pre-shot routine is a way of clearing the mind of unimportant or
distracting thoughts.

Someone else mentioned this and it is important.  Only use positive
triggers.  The subconscience does not recognize the word 'not'.  So
if you think "do not pull this shot", it keys on "do pull this shot",
which is why many bowlers who try not to do something will end up
doing it anyways.  :)   Better to use something like "loose armswing"
or "roll the ball".

A pre-shot routine that also involves taking a deep breath or two and
slowly exhaling as you start seems to help too in helping to keep the
muscles loose.  If you can do the same things all the time and keep
the mind clear except for your keys, then pressure shots will be
treated as just a normal shot.

Edited to add:
The conscience mind is more deliberate and slower.  You use it to train your
muscles to perform actions.  Once you have trained those muscles, they operate automatically and faster by way of the subconscience mind.  When you first learn something and use the conscience mind, your actions are slower and clumsy.  With
the subconscience mind those actions are faster and smoother.
« Last Edit: August 06, 2018, 09:49:30 PM by MI 2 AZ »
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Freddy

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Re: Mental game outside of competition
« Reply #5 on: August 08, 2018, 07:25:19 AM »
There are two good books about the mental game.  One is by Dr Dean Hinitz, Bowling Psychology and the book by Josh Blanchard, Energy In Motion.  Both are excellent books! 

spmcgivern

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Re: Mental game outside of competition
« Reply #6 on: August 08, 2018, 07:51:30 AM »
There are two good books about the mental game.  One is by Dr Dean Hinitz, Bowling Psychology and the book by Josh Blanchard, Energy In Motion.  Both are excellent books! 
Another book I recommend to people is "The Inner Game of Tennis" by W. Timothy Gallwey.

https://www.amazon.com/Inner-Game-Tennis-Classic-Performance/dp/0679778314

To me this book is the best resource for sports performance. Bowling specific books have their place, but several sports use the Inner Game of Tennis as a valuable resource.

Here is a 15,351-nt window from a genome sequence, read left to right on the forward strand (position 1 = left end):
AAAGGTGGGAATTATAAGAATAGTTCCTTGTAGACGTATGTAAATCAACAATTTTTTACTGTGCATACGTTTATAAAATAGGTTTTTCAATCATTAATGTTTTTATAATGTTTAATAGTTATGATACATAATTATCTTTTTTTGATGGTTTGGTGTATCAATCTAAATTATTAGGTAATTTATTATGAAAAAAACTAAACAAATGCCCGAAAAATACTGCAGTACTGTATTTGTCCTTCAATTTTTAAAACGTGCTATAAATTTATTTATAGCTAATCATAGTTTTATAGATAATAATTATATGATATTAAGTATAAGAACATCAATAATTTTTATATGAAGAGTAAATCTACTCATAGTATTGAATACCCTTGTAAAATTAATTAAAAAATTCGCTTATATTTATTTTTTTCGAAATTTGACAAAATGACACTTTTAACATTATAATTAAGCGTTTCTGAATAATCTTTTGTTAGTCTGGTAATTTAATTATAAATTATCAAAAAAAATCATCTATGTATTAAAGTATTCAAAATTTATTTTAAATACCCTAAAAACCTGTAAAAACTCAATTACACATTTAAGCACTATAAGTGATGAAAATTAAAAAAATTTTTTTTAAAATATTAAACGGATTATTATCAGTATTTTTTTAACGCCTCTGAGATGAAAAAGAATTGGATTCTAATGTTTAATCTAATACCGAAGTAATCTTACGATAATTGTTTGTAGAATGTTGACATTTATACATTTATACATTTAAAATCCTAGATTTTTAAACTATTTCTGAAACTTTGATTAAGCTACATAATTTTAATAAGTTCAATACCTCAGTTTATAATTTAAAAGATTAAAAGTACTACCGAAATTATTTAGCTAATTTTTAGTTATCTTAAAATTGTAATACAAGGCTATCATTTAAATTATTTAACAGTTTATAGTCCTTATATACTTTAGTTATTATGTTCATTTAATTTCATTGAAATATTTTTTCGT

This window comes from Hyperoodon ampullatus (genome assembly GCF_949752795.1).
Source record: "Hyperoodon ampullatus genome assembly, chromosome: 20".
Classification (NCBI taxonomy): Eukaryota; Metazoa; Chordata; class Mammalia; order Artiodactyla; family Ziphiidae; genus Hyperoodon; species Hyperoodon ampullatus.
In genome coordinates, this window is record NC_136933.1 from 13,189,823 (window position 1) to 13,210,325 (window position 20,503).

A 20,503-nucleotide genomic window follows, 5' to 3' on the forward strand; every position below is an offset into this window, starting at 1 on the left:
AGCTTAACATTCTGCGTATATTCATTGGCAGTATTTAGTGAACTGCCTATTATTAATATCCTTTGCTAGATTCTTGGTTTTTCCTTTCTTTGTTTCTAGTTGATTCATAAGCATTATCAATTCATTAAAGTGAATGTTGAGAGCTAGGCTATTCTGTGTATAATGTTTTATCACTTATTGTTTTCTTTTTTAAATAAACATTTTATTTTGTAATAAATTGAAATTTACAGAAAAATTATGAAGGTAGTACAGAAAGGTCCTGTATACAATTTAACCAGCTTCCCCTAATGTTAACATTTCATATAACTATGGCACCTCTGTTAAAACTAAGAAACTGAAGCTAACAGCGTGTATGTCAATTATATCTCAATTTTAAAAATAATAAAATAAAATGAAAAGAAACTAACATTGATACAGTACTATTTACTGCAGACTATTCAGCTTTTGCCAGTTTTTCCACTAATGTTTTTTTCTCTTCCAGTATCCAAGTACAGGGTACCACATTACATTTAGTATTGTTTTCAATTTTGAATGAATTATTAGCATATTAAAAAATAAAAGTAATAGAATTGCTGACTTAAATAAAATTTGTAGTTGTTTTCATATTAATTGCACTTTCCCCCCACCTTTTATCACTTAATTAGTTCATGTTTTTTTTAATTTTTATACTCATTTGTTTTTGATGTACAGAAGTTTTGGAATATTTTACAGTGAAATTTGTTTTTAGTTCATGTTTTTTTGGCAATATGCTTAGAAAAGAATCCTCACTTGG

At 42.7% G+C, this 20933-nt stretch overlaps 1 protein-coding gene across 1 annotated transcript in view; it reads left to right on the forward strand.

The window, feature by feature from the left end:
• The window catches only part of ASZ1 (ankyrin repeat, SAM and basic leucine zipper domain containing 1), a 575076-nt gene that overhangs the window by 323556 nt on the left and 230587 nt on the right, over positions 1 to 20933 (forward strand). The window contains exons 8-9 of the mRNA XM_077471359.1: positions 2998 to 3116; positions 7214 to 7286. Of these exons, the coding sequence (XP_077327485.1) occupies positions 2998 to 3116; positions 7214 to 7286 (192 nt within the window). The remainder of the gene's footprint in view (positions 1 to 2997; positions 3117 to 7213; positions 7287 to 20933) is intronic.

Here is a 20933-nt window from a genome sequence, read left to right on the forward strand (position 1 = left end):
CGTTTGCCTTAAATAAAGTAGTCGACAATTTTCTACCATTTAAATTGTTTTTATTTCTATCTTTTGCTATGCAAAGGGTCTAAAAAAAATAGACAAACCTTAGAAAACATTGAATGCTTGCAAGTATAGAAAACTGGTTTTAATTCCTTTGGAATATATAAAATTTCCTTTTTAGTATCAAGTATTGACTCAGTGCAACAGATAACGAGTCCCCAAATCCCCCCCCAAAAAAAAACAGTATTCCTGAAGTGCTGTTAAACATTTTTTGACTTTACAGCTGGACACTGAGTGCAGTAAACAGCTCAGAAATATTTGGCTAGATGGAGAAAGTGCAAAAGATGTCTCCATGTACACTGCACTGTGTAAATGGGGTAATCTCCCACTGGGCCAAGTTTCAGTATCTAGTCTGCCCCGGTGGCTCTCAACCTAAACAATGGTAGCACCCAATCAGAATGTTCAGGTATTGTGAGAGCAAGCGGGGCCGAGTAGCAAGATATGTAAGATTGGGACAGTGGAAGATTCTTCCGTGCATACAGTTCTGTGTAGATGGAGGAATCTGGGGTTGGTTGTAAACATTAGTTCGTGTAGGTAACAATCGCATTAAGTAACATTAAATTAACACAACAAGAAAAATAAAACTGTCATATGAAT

jelt2359

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Re: Mental game outside of competition
« Reply #7 on: August 31, 2018, 05:21:02 AM »
I personally like 'with winning in mind' by Lanny Bassham. Shooting is more a mental sport than a physical one, imo.

bergman

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Re: Mental game outside of competition
« Reply #8 on: August 31, 2018, 10:55:49 AM »
I am a firm believer that a bowler's mental game has to be tailored to the individual bowler. Seek out a plan that best fits you.  When I was competing on a regular basis, I had to constantly adjust my mental game to fit the situation at hand. If the condition
was difficult, I would switch into the mode of " each shot is for ALL the marbles". This would cause me to bear down on every shot, more so than normal. In this situation, I would often have to abandon my "A" game (free swing, soft hand). I would concentrate on doing all I could to throw good shots, even if it meant having to muscle and steer the ball or at worst, kicking the ball down the lane with my foot (just kidding). 

If on the other hand, I was competing on a condition where I had plenty of room and carry, then I would focus on freeing up my armswing and going with my natural flow and tempo. Regardless of which approach works for you, in the end, the best mental approach ever written simply cannot beat raw talent. If you are one of these very fortunate few, then you have already pretty much written your own book on the subject.

lilpossum1

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Re: Mental game outside of competition
« Reply #9 on: September 01, 2018, 08:55:06 PM »
I thought I replied to this lol. I try to treat every shot the same, but i have the mental block making it impossible. And it isnít a gambling addiction type of situation because I donít gamble... per se. just paying money to get in pots and tournaments. The focus under pressure thing also extends to outside bowling. If I am in a stressful or high pressure situation elsewhere, I have a mental clarity that doesnít exist outside of that situation.

MotivAYo

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Re: Mental game outside of competition
« Reply #10 on: September 06, 2018, 11:09:41 AM »
Something that helps me is I write something on a piece of tape and put it on my shoe so when I line up, I see it. It could be anything that makes you feel relaxed. Once you see it, it takes your mind off worrying about making a good shot.
Adam Yoshii